Sunday, December 18, 2011
Rapid Reaction: Redskins 23, Giants 10
By Dan Graziano
EAST RUTHERFORD, N.J. -- A couple of thoughts on the Washington Redskins' shocking domination of the New York Giants at MetLife Stadium on Sunday.
What it means: The Giants can still win the division by winning their final two games, but their margin of error is gone now, and if they lose next week to the Jets and the Cowboys beat the Eagles, they will be eliminated before they even get their second crack at the Cowboys in Week 17. For the Redskins, who improve to 5-9, it means nothing in the standings. But if you're a Redskins fan, you have to feel very good about the way your team has been playing. They have nothing to play for right now besides pride, and on Sunday they played as though they were the team that was trying to get into the playoffs.
Rex the game manager: Twice, Redskins quarterback Rex Grossman threw deep early. Both times, he was intercepted. To their credit, the Redskins cut that right now. Grossman spent the rest of the game handing off and throwing short to a variety of receivers, managing the game and controlling the clock. The Redskins had the ball for 20:26 of the first half as they built a 20-3 lead, and they were able to eat up clock in the third quarter to prevent the Giants from getting a chance to make a comeback. For the second game in a row, the Redskins ran the ball on more than 50 percent of their offensive plays. They're 5-1 this season when they run it at least 40 percent of the time.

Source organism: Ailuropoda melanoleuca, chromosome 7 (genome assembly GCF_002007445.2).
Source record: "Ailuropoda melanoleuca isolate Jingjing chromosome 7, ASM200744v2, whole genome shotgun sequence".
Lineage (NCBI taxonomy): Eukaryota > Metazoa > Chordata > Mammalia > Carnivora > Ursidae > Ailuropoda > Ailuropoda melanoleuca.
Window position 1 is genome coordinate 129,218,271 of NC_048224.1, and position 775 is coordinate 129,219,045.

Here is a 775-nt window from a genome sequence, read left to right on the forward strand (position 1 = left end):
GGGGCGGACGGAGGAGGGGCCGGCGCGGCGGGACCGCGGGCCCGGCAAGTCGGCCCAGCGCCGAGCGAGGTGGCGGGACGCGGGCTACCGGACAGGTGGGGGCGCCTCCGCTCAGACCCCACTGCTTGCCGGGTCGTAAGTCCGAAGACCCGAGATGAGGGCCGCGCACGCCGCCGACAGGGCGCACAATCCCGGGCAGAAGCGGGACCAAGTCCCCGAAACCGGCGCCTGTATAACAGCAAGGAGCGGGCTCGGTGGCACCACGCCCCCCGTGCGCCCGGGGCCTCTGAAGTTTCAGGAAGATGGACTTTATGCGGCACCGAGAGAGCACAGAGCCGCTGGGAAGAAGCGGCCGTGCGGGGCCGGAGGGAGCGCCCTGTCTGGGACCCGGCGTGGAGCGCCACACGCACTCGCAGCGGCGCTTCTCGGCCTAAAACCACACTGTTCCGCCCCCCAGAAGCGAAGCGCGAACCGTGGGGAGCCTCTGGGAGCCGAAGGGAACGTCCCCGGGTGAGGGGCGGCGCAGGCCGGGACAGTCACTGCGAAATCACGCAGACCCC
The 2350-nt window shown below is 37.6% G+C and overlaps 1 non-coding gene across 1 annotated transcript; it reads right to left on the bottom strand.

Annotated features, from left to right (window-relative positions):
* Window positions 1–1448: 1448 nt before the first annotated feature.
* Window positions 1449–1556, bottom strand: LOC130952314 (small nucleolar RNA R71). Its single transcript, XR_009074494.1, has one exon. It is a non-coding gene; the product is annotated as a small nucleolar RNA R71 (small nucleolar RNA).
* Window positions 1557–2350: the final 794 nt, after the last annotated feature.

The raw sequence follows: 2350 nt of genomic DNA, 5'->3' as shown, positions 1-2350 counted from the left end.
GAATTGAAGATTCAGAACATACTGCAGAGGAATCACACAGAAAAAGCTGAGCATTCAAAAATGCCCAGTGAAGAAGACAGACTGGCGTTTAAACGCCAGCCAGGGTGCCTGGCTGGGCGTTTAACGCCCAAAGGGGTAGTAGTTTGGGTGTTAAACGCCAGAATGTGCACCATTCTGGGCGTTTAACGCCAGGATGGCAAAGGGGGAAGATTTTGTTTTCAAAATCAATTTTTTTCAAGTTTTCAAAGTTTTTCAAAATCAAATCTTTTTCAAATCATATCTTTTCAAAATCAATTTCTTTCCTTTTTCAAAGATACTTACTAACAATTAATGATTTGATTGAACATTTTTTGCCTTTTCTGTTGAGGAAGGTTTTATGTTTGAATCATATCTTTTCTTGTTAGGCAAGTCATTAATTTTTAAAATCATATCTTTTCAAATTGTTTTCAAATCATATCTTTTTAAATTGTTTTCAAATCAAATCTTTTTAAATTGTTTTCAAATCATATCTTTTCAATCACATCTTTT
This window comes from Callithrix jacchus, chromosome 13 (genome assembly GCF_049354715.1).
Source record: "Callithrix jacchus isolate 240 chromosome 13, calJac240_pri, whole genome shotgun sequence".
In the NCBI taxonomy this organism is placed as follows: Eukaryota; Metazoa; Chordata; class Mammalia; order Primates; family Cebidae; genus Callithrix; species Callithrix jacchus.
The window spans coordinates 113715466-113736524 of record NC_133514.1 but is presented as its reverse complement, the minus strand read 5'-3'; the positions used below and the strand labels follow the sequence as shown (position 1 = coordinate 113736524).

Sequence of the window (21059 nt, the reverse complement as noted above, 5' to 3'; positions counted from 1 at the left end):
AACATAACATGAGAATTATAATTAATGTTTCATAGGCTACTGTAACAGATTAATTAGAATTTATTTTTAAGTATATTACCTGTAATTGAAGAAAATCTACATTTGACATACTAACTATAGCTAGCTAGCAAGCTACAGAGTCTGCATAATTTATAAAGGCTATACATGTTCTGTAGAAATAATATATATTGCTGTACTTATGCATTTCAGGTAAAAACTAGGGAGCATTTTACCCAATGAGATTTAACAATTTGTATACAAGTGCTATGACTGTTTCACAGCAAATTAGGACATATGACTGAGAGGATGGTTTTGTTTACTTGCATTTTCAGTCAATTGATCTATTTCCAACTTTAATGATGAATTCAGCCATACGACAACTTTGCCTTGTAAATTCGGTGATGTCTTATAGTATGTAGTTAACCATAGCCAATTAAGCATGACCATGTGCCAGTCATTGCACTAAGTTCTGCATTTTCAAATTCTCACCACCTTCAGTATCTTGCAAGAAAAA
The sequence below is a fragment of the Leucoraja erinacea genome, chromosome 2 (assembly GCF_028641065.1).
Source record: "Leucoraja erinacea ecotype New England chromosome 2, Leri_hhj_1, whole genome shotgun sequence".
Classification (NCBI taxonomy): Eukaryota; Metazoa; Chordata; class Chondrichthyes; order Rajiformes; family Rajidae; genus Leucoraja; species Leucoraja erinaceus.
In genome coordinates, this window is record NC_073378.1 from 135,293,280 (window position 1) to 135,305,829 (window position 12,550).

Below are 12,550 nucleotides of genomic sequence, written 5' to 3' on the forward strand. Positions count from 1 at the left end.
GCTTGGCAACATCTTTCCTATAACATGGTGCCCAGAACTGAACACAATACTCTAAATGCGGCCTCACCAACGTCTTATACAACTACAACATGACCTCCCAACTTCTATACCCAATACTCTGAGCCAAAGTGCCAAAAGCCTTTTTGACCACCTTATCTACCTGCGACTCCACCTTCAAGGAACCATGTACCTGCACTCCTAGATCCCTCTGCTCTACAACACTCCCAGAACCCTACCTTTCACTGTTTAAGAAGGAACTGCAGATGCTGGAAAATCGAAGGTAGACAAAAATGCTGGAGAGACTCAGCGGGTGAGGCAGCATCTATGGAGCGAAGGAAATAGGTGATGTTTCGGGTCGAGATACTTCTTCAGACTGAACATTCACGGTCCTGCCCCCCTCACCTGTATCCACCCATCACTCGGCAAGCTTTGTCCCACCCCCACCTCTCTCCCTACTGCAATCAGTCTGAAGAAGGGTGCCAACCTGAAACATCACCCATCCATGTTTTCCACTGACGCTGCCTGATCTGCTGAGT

No Eli, no chance: The Giants are an awful defensive team, as they showed Sunday in no uncertain terms. And they can't run the ball at all. What that means is, when quarterback Eli Manning doesn't play well, they have no chance. This was Manning's worst game of the season, with three interceptions and no touchdowns, and they finally asked more of him than he could deliver. His receivers didn't help him, either. Hakeem Nicks dropped a sure 54-yard touchdown pass that hit him in the hands in the first quarter.
Hail to the Redskins' D: It's kind of like being the tallest dwarf, but the Redskins have the best defense in the NFC East. Their front seven excels at putting pressure on the quarterback. They use enough different and confusing looks to rattle opponents into mistakes. They race to the ball and play hard, and for most of the day their defensive backs were simply better than the Giants' very good wide receivers. Give the Redskins credit for devising and executing an excellent all-around game plan to sweep their division rivals.
Picking on the rook: Cornerback Prince Amukamara, the Giants' first-round pick, missed all of training camp and the first half of the season with a foot injury, and it shows. His mistakes in coverage look like confusion mistakes and poor communication mistakes, and those are the kinds of things that show up when you have a rookie effectively playing his first half-season in the pros. Other teams are seeing it, and going right after him, and as the Redskins showed repeatedly on Sunday, the Giants are especially vulnerable there.
What's next: The Giants play the New York Jets on Saturday in an afternoon game right back here at the Meadowlands. It's technically a "home" game for the Jets, who share the stadium with the Giants, but there should be plenty of Giants fans in attendance. The question is what kind of mood they'll be in. The Redskins have a home game against the Minnesota Vikings, which is a chance for a second straight victory.